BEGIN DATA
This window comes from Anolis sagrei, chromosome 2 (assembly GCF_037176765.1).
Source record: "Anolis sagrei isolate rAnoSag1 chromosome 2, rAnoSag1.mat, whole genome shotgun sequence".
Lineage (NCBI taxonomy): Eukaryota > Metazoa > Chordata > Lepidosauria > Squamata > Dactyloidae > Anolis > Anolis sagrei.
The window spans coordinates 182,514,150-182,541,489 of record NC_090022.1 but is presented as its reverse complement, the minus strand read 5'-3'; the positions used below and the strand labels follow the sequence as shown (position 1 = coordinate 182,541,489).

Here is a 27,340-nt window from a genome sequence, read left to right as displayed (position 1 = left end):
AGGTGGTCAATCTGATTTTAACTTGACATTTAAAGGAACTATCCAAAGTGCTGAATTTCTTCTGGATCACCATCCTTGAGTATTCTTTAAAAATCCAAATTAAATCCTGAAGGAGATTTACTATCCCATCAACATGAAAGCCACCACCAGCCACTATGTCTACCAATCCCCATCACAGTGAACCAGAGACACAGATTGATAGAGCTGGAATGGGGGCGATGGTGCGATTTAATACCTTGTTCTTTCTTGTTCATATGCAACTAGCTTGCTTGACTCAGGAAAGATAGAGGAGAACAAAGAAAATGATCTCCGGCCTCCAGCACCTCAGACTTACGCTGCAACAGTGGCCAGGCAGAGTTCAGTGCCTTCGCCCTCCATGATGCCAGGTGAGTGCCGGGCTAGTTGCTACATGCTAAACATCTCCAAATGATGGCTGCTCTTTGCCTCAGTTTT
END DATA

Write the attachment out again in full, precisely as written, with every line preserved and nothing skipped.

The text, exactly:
This window comes from Anolis sagrei, chromosome 2 (assembly GCF_037176765.1).
Source record: "Anolis sagrei isolate rAnoSag1 chromosome 2, rAnoSag1.mat, whole genome shotgun sequence".
Lineage (NCBI taxonomy): Eukaryota > Metazoa > Chordata > Lepidosauria > Squamata > Dactyloidae > Anolis > Anolis sagrei.
The window spans coordinates 182,514,150-182,541,489 of record NC_090022.1 but is presented as its reverse complement, the minus strand read 5'-3'; the positions used below and the strand labels follow the sequence as shown (position 1 = coordinate 182,541,489).

Here is a 27,340-nt window from a genome sequence, read left to right as displayed (position 1 = left end):
AGGTGGTCAATCTGATTTTAACTTGACATTTAAAGGAACTATCCAAAGTGCTGAATTTCTTCTGGATCACCATCCTTGAGTATTCTTTAAAAATCCAAATTAAATCCTGAAGGAGATTTACTATCCCATCAACATGAAAGCCACCACCAGCCACTATGTCTACCAATCCCCATCACAGTGAACCAGAGACACAGATTGATAGAGCTGGAATGGGGGCGATGGTGCGATTTAATACCTTGTTCTTTCTTGTTCATATGCAACTAGCTTGCTTGACTCAGGAAAGATAGAGGAGAACAAAGAAAATGATCTCCGGCCTCCAGCACCTCAGACTTACGCTGCAACAGTGGCCAGGCAGAGTTCAGTGCCTTCGCCCTCCATGATGCCAGGTGAGTGCCGGGCTAGTTGCTACATGCTAAACATCTCCAAATGATGGCTGCTCTTTGCCTCAGTTTT